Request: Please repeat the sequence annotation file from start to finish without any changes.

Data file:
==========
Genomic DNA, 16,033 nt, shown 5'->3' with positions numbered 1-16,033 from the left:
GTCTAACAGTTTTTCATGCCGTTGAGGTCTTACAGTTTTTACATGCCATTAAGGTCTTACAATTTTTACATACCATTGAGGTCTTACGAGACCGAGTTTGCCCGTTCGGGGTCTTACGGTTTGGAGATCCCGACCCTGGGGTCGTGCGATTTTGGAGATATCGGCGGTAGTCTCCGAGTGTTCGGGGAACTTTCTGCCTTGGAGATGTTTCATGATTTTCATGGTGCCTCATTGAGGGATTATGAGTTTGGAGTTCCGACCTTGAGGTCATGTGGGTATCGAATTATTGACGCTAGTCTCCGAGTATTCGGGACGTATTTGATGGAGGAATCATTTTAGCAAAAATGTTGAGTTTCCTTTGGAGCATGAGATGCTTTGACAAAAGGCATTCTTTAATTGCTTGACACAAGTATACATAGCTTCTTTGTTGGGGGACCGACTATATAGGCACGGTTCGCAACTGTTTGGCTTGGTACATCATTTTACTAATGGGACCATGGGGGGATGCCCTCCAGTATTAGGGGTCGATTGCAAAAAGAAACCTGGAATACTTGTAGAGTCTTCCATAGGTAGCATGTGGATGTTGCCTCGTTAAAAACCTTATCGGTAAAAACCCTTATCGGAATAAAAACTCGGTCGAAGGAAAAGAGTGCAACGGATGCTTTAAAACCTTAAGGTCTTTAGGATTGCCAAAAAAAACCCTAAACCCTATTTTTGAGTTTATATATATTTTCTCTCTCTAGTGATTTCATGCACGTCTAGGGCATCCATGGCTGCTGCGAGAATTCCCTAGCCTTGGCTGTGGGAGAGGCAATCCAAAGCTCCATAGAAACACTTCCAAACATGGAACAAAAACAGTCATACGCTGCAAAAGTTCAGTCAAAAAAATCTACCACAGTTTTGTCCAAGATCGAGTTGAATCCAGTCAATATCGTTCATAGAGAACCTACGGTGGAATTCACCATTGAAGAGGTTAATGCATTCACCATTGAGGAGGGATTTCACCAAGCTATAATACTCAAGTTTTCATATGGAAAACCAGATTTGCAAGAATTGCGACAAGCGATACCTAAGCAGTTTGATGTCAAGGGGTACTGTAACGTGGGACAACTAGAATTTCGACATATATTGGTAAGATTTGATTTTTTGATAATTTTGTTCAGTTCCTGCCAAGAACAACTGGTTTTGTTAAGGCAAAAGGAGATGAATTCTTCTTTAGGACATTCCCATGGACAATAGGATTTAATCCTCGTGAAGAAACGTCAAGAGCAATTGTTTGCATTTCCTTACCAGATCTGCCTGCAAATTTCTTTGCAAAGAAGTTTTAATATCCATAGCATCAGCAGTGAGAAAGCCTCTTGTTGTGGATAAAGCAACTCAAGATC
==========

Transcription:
Genomic DNA, 16,033 nt, shown 5'->3' with positions numbered 1-16,033 from the left:
GTCTAACAGTTTTTCATGCCGTTGAGGTCTTACAGTTTTTACATGCCATTAAGGTCTTACAATTTTTACATACCATTGAGGTCTTACGAGACCGAGTTTGCCCGTTCGGGGTCTTACGGTTTGGAGATCCCGACCCTGGGGTCGTGCGATTTTGGAGATATCGGCGGTAGTCTCCGAGTGTTCGGGGAACTTTCTGCCTTGGAGATGTTTCATGATTTTCATGGTGCCTCATTGAGGGATTATGAGTTTGGAGTTCCGACCTTGAGGTCATGTGGGTATCGAATTATTGACGCTAGTCTCCGAGTATTCGGGACGTATTTGATGGAGGAATCATTTTAGCAAAAATGTTGAGTTTCCTTTGGAGCATGAGATGCTTTGACAAAAGGCATTCTTTAATTGCTTGACACAAGTATACATAGCTTCTTTGTTGGGGGACCGACTATATAGGCACGGTTCGCAACTGTTTGGCTTGGTACATCATTTTACTAATGGGACCATGGGGGGATGCCCTCCAGTATTAGGGGTCGATTGCAAAAAGAAACCTGGAATACTTGTAGAGTCTTCCATAGGTAGCATGTGGATGTTGCCTCGTTAAAAACCTTATCGGTAAAAACCCTTATCGGAATAAAAACTCGGTCGAAGGAAAAGAGTGCAACGGATGCTTTAAAACCTTAAGGTCTTTAGGATTGCCAAAAAAAACCCTAAACCCTATTTTTGAGTTTATATATATTTTCTCTCTCTAGTGATTTCATGCACGTCTAGGGCATCCATGGCTGCTGCGAGAATTCCCTAGCCTTGGCTGTGGGAGAGGCAATCCAAAGCTCCATAGAAACACTTCCAAACATGGAACAAAAACAGTCATACGCTGCAAAAGTTCAGTCAAAAAAATCTACCACAGTTTTGTCCAAGATCGAGTTGAATCCAGTCAATATCGTTCATAGAGAACCTACGGTGGAATTCACCATTGAAGAGGTTAATGCATTCACCATTGAGGAGGGATTTCACCAAGCTATAATACTCAAGTTTTCATATGGAAAACCAGATTTGCAAGAATTGCGACAAGCGATACCTAAGCAGTTTGATGTCAAGGGGTACTGTAACGTGGGACAACTAGAATTTCGACATATATTGGTAAGATTTGATTTTTTGATAATTTTGTTCAGTTCCTGCCAAGAACAACTGGTTTTGTTAAGGCAAAAGGAGATGAATTCTTCTTTAGGACATTCCCATGGACAATAGGATTTAATCCTCGTGAAGAAACGTCAAGAGCAATTGTTTGCATTTCCTTACCAGATCTGCCTGCAAATTTCTTTGCAAAGAAGTTTTAATATCCATAGCATCAGCAGTGAGAAAGCCTCTTGTTGTGGATAAAGCAACTCAAGATC